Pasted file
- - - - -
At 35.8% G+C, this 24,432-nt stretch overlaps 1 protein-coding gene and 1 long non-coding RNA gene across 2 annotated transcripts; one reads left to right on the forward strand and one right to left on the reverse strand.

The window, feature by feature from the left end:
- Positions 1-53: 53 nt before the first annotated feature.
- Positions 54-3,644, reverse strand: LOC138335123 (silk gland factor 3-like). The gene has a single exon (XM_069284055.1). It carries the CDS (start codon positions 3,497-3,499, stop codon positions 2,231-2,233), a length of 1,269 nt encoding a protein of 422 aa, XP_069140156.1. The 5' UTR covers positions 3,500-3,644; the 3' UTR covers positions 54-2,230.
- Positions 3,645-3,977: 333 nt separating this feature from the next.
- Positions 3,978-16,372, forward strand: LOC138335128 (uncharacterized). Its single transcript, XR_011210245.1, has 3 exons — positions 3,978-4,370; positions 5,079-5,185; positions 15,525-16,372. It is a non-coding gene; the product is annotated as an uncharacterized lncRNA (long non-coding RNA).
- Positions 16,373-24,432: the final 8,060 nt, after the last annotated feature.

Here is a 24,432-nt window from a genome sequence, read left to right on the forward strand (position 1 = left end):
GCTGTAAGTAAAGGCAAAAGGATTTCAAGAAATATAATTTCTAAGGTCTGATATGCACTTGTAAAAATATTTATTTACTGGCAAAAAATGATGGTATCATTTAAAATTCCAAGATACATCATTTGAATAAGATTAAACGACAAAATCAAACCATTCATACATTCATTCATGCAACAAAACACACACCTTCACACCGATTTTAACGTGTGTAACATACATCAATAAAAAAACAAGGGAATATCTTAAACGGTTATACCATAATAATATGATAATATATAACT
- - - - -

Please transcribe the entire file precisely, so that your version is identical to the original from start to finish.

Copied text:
At 35.8% G+C, this 24,432-nt stretch overlaps 1 protein-coding gene and 1 long non-coding RNA gene across 2 annotated transcripts; one reads left to right on the forward strand and one right to left on the reverse strand.

The window, feature by feature from the left end:
- Positions 1-53: 53 nt before the first annotated feature.
- Positions 54-3,644, reverse strand: LOC138335123 (silk gland factor 3-like). The gene has a single exon (XM_069284055.1). It carries the CDS (start codon positions 3,497-3,499, stop codon positions 2,231-2,233), a length of 1,269 nt encoding a protein of 422 aa, XP_069140156.1. The 5' UTR covers positions 3,500-3,644; the 3' UTR covers positions 54-2,230.
- Positions 3,645-3,977: 333 nt separating this feature from the next.
- Positions 3,978-16,372, forward strand: LOC138335128 (uncharacterized). Its single transcript, XR_011210245.1, has 3 exons — positions 3,978-4,370; positions 5,079-5,185; positions 15,525-16,372. It is a non-coding gene; the product is annotated as an uncharacterized lncRNA (long non-coding RNA).
- Positions 16,373-24,432: the final 8,060 nt, after the last annotated feature.

Here is a 24,432-nt window from a genome sequence, read left to right on the forward strand (position 1 = left end):
GCTGTAAGTAAAGGCAAAAGGATTTCAAGAAATATAATTTCTAAGGTCTGATATGCACTTGTAAAAATATTTATTTACTGGCAAAAAATGATGGTATCATTTAAAATTCCAAGATACATCATTTGAATAAGATTAAACGACAAAATCAAACCATTCATACATTCATTCATGCAACAAAACACACACCTTCACACCGATTTTAACGTGTGTAACATACATCAATAAAAAAACAAGGGAATATCTTAAACGGTTATACCATAATAATATGATAATATATAACT